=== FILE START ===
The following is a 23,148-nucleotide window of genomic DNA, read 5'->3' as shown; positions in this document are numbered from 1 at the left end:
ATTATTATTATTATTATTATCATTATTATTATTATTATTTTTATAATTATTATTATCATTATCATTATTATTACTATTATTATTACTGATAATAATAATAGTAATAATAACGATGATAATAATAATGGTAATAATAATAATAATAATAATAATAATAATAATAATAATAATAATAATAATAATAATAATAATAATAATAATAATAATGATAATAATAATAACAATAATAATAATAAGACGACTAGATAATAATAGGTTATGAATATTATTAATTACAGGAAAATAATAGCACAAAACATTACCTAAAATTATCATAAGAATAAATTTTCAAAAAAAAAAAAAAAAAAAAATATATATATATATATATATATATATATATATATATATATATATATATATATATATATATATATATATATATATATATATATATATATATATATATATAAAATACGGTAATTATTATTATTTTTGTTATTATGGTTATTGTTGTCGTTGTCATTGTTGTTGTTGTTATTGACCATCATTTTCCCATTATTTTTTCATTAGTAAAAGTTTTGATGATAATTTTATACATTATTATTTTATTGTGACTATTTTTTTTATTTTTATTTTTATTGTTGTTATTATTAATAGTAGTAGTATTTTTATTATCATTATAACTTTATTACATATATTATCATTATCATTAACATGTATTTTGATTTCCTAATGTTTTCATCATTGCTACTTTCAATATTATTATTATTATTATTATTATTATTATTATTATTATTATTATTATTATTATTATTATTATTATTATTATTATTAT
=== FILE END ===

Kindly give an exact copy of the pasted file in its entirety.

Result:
The following is a 23,148-nucleotide window of genomic DNA, read 5'->3' as shown; positions in this document are numbered from 1 at the left end:
ATTATTATTATTATTATTATCATTATTATTATTATTATTTTTATAATTATTATTATCATTATCATTATTATTACTATTATTATTACTGATAATAATAATAGTAATAATAACGATGATAATAATAATGGTAATAATAATAATAATAATAATAATAATAATAATAATAATAATAATAATAATAATAATAATAATAATAATAATAATAATGATAATAATAATAACAATAATAATAATAAGACGACTAGATAATAATAGGTTATGAATATTATTAATTACAGGAAAATAATAGCACAAAACATTACCTAAAATTATCATAAGAATAAATTTTCAAAAAAAAAAAAAAAAAAAAATATATATATATATATATATATATATATATATATATATATATATATATATATATATATATATATATATATATATATATATATATATATATATATATATAAAATACGGTAATTATTATTATTTTTGTTATTATGGTTATTGTTGTCGTTGTCATTGTTGTTGTTGTTATTGACCATCATTTTCCCATTATTTTTTCATTAGTAAAAGTTTTGATGATAATTTTATACATTATTATTTTATTGTGACTATTTTTTTTATTTTTATTTTTATTGTTGTTATTATTAATAGTAGTAGTATTTTTATTATCATTATAACTTTATTACATATATTATCATTATCATTAACATGTATTTTGATTTCCTAATGTTTTCATCATTGCTACTTTCAATATTATTATTATTATTATTATTATTATTATTATTATTATTATTATTATTATTATTATTATTATTATTATTATTATTAT